I recently had the pleasure of designing and overseeing the installation of an entry garden for a house in the Kensington hills. The house is a 1949 ranch house with a brick entry patio and situated just below street level. The house was well taken care of and in great shape but the landscape was in despair. The garden was showing signs of being long neglected and the existing hardscape was in need of an update to reflect the owner’s personal aesthetics.
Although the staircase and walkway were functional, both lacked character and interest. The entry staircase was an industrial-looking concrete staircase/landing running straight to the brick entry walkway. Adding to the visual distress was the inappropriate metal handrail running along both sides of the staircase and landing. Both lacked character and did not enhance this charming ranch house. A brick walkway was poorly installed and not wide enough for two people to walk side by side. A general rule of mine is that all front-entry walkways should be generous in size and allow two people to hold a conversation while walking to the door. The entry walkway is not the place to play “follow the leader”.
The clients had consulted with friends and other designers before contacting Lazar Landscape. They compiled a list of issues they wanted the new landscape to address. Their main concerns were:
- Getting up and down from the front door to the street level in a safe yet aesthetically pleasing manner.
- Create a beautiful and interesting visual focal point from the front door.
- Install a diverse, environmentally friendly, yet low maintenance entry garden.
As is typical in so many gardens we design and install, the entire project was to be completed within a tight budget.
In order to keep the project within budget, I decided to keep the top portion of the concrete staircase and landing as well as the Pressure Treated Douglas Fir (PTDF) wall and Moss-rock retaining wall. The lower portion of the concrete staircase and the brick walkway were scheduled for demolition. All plants (including weeds) on the hillside and the gopher damaged sod-lawn were also on the list for removal.
The ranch house had recently had a major remodel to the interior and a fresh coat of paint to the exterior. The new exterior color scheme was a modern combination of light gray for the main body of the house, medium gray for the base of the house and cream for the window trim. The best stone for the hardscape, complimenting this new paint color (and falling within the budget) was full-range Connecticut Bluestone set in a random pattern. Connecticut Bluestone was used as a veneer on the existing concrete step treads and landing. The same stone was also used on the new step treads, the new-mortared walkway and stepping stones running through the garden. To cover the risers (face of steps), we chose colored stucco. The color selected was LaHabra’s ‘Silver Grey’.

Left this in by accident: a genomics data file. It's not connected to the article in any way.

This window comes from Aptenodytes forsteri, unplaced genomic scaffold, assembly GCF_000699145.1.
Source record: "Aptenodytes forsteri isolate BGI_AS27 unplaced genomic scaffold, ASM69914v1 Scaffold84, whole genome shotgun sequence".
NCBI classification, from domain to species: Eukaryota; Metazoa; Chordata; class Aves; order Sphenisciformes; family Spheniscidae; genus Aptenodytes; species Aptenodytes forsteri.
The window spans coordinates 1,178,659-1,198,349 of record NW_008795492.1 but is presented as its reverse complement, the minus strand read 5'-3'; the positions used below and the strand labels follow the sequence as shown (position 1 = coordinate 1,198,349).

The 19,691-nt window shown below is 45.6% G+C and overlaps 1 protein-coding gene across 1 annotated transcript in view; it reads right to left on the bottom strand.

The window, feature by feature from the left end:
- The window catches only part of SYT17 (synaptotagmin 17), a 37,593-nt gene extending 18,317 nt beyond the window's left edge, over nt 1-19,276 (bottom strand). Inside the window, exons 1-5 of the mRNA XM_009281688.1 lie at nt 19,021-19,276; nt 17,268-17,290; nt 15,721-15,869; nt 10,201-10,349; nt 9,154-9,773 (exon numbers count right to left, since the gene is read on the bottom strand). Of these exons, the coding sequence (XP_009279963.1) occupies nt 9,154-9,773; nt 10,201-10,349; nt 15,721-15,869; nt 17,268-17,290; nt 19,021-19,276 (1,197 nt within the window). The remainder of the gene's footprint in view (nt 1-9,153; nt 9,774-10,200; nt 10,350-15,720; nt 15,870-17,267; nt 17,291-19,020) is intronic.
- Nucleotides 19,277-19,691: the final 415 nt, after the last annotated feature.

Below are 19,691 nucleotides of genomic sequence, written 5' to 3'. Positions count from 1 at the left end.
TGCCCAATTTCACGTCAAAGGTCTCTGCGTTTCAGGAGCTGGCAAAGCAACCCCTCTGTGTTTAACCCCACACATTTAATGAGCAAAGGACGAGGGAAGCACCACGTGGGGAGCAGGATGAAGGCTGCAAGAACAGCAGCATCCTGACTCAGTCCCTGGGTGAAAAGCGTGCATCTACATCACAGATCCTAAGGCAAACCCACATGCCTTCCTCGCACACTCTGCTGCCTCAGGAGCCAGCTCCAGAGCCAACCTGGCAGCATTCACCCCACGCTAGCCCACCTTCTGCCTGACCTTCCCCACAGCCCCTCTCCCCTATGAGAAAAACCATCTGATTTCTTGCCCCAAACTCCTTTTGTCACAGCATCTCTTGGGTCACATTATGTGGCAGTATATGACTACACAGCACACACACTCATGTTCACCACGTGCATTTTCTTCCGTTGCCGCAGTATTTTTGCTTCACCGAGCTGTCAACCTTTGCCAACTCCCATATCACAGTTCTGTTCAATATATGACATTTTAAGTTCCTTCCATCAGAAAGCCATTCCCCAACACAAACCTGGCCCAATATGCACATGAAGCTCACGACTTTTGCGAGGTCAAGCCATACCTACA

To create a beautiful and interesting visual focal point from the front door, we installed a large water feature directly across the front door. A 4-foot curved wall was constructed behind this water feature. This 4-foot wall is 18 inches high on the backside and creates the perfect place to sit when you are at the staircase landing. The new staircase begins on one side of the new wall and wraps around it before connecting to the original concrete landing. The original brick walkway was replaced with a 5-foot wide Connecticut Bluestone curved walkway.
The client and I selected a large ceramic urn to become an “over-flowing” water feature. The large ceramic urn was set within a large 6-foot diameter circle of 3/8” Tuscan Gravel. The fountain pump and plastic water reservoir sit below the ceramic urn and gravel bed. Giant Yellow Kangaroo Paws, Blue Chalk Sticks and Orange Carex were planted within the gravel and gracefully surround the fountain. The combination of this large ceramic urn and colorful accent plants create a strong focal point in the entry garden.
The plant material was carefully chosen to be bird friendly, colorful, water-wise and low maintenance. The previously existing, water-thirsty, sod-lawn was replaced with drought tolerant perennials, billowing grasses and a no-mow sod-lawn. This plant palette requires only seasonal maintenance to keep looking its best. All perennials and grasses were set up on a water saving drip irrigation system.
Other amenities include a new, clean-lined metal handrail and FX-Luminaire low-voltage lighting. The lighting includes pathlights along the staircase for safety, uplights for accenting garden trees and downlights for a “moonlit” effect on the fountain. Gopher baskets for all plants and gopher netting under the no-mow sod-lawn, gravel beds and ground cover were also installed.
Visiting this garden is always a pleasure for me. The garden seems to always be in motion. Grass plumes wave in the breeze, water in the fountain bubbles up and flows down the side of the large urn, humming birds and dragonflies dart about, giving a once static space the feeling of a truly living garden.